In the benchmark fixed effects regression, the coefficient of expenditure decentralization is positive and statistically significant at 1% level. Our two indicators of fiscal centralization (municipal revenue share and transfer dependence) both have negative and highly statistically significant coefficients. These results are robust to different measures of the dependent variable and to the inclusion or exclusion of control variables such as GRP growth rate and lagged debt. In terms of economic significance, a one-percentage point increase in expenditure decentralization reduces the ratio of primary budget deficit to budgetary revenues by about one half of a percentage point.

One potentially serious problem with the above estimation approach is that our budgetary measures may be endogenous with the budget balance. For example, an improvement in the budget balance could make it more likely that the regional government would give more expenditure responsibilities to the municipalities. In that case, the causality would go not from decentralization to budget balance, but in the opposite direction. The best way to deal with endogeneity is to find valid instrumental variables for the decentralization and centralization measures. Unfortunately, the only instruments we have been able to find are the lagged values of the variables in the benchmark regression equation. Although this approach described in Arellano and Bover (1995) and Blundell and Bond (1998) is rather “mechanical”, it is the best available alternative in the absence of “natural” instruments. This approach also allows for the inclusion of a lagged value of the dependent variable to account for dynamic effects within the panel.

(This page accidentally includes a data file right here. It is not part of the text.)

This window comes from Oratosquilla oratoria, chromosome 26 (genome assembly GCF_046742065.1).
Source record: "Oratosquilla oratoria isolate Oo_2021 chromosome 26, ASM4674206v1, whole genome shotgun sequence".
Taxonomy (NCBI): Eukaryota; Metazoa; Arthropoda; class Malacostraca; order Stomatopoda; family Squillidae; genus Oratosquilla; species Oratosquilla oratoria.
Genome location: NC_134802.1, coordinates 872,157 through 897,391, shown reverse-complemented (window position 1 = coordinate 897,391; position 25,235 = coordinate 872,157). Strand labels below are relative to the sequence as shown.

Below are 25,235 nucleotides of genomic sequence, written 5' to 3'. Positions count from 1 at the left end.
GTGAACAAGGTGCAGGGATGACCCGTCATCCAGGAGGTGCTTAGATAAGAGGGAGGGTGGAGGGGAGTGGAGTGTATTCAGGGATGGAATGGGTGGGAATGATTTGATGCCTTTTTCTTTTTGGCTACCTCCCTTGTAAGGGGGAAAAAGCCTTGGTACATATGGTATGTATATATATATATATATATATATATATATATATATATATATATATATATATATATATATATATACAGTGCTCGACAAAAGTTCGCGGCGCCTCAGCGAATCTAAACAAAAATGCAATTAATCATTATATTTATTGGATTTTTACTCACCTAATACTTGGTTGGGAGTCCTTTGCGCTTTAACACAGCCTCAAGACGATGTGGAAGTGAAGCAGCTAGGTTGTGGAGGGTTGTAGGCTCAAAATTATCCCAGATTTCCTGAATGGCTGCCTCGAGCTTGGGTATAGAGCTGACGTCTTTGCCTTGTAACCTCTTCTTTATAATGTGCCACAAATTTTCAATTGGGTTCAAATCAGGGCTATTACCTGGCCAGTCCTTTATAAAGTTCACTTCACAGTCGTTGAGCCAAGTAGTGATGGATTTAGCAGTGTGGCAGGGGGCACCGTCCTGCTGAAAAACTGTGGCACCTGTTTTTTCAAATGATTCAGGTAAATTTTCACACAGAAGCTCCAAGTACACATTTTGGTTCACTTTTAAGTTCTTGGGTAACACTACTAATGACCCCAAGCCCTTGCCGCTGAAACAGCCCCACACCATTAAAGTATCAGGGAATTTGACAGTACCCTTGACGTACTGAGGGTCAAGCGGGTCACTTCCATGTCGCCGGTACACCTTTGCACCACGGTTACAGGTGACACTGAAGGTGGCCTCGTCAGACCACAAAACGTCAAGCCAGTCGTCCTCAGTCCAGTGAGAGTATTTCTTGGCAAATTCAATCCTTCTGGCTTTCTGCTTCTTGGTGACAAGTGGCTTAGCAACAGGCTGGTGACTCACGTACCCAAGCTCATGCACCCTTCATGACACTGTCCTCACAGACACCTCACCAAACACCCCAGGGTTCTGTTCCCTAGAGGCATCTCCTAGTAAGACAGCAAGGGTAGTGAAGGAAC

Reassuringly, the results of these instrumented regressions are similar to the fixed effects regressions. The expenditure decentralization coefficients remain positive and statistically significant at 5%. The coefficients of the other fiscal measures have the same signs and similar levels of statistical significance as in the fixed effects specifications. The point estimates are not dramatically different either. Not surprisingly, the lagged dependent variable has a positive and highly statistically significant coefficient, pointing to a degree of inertia in regional budget balances.

Finally, we note that our results are broadly similar to the existing estimates for Switzerland and to our own preliminary estimates for the US.

We conclude that despite a significant degree of political centralization, expenditure decentralization within Russian regions can significantly improve regional budget balances, presumably by increasing the efficiency of expenditures decentralized to municipalities and hardening the budget constraints.